The Oxford Internet Institute (OII) is a department of the University of Oxford and is the world's leading multidisciplinary academic centre focused on furthering understanding of the economic, political, institutional, scientific, legal and other social factors shaping the Internet and its implications for society.
Its five research focal points examine the role of the Internet and other ICTs in: governance, such as developments in e-Government and e-Democracy; learning and education, for example online initiatives across all levels; research networking, including e-Science and social research initiatives; everyday life in the household, workplace and other areas of an e-Society; and policy issues that cut across all these social settings, for instance standards and intellectual property rights (IPR). All OII research is characterised by: being methodologically open, innovative and critical, having a global reach, seeking to integrate concepts and ideas across all areas of inquiry, and acting independently of government or commercial influence.
The OII will have a major role in developing and evaluating the conceptual framework for organizational and societal forgetting and remembering, and its possible operationalization as part of WP2. Additional contributions will be made to WP11 for dissemination.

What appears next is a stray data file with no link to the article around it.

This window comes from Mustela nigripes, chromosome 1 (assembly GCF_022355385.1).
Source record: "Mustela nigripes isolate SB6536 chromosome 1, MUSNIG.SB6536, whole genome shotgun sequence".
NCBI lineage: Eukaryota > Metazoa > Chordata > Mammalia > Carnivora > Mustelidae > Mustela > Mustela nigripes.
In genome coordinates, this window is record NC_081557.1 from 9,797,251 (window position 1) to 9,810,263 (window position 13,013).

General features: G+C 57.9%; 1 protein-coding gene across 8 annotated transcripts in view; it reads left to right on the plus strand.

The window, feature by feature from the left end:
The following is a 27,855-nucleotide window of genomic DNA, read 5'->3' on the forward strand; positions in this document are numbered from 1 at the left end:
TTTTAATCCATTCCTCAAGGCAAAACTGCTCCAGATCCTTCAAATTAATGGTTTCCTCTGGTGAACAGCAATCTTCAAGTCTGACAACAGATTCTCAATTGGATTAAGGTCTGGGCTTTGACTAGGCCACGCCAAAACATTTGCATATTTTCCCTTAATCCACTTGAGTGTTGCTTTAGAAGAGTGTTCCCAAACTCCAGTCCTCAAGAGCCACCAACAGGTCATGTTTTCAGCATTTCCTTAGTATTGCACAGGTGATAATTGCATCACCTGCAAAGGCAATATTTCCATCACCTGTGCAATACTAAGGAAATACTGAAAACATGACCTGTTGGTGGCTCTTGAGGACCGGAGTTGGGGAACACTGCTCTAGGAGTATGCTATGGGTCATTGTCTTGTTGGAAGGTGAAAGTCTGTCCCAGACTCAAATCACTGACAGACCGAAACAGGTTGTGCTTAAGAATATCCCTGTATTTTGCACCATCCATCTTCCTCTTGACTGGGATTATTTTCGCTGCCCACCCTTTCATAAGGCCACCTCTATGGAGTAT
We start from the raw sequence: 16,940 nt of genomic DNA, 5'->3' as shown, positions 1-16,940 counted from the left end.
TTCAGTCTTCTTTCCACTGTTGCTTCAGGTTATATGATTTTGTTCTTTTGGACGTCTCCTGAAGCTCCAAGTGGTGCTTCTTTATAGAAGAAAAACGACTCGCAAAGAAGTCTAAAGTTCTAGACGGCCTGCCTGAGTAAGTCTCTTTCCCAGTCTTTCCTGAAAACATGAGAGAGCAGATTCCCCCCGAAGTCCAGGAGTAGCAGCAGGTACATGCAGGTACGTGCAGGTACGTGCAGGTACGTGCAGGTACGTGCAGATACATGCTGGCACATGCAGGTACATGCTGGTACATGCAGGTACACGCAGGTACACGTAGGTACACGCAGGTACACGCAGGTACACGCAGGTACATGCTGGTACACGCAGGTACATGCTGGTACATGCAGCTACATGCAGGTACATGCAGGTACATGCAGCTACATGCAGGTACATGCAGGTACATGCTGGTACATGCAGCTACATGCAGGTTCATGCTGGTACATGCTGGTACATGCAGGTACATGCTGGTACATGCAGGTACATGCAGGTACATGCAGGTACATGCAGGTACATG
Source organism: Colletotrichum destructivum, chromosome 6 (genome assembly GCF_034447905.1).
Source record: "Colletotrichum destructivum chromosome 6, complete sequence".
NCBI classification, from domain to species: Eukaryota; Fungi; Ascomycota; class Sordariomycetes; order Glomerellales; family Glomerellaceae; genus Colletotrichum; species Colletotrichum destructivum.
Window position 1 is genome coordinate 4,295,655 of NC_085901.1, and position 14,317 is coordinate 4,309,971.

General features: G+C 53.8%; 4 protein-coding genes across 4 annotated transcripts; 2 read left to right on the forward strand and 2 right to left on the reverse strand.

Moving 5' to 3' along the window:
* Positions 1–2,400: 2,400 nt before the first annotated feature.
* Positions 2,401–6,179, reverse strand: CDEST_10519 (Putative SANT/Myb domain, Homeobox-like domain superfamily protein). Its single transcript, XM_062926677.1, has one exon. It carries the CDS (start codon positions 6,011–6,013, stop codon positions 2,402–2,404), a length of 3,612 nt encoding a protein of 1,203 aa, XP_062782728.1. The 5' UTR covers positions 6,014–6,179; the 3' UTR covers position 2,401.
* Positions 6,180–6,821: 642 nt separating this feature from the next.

Viktor Mayer-Schönberger is the Professor of Internet Governance and Regulation at Oxford. His research focuses on the role of information in a networked economy. Earlier he spent ten years on the faculty of Harvard's Kennedy School of Government. Professor Mayer-Schönberger has published seven books, as well as over a hundred articles (including in Science) and book chapters. His most recent book, the awards-winning 'Delete: The Virtue of Forgetting in the Digital Age' (Princeton University Press 2009) has received favorable reviews by academic (Nature, Science, New Scientist) and mainstream media (New York Times, Guardian, Le Monde, NPR, BBC, Wired) and has been published in four languages. Ideas proposed in the book have now become official policy, e.g. of the European Union.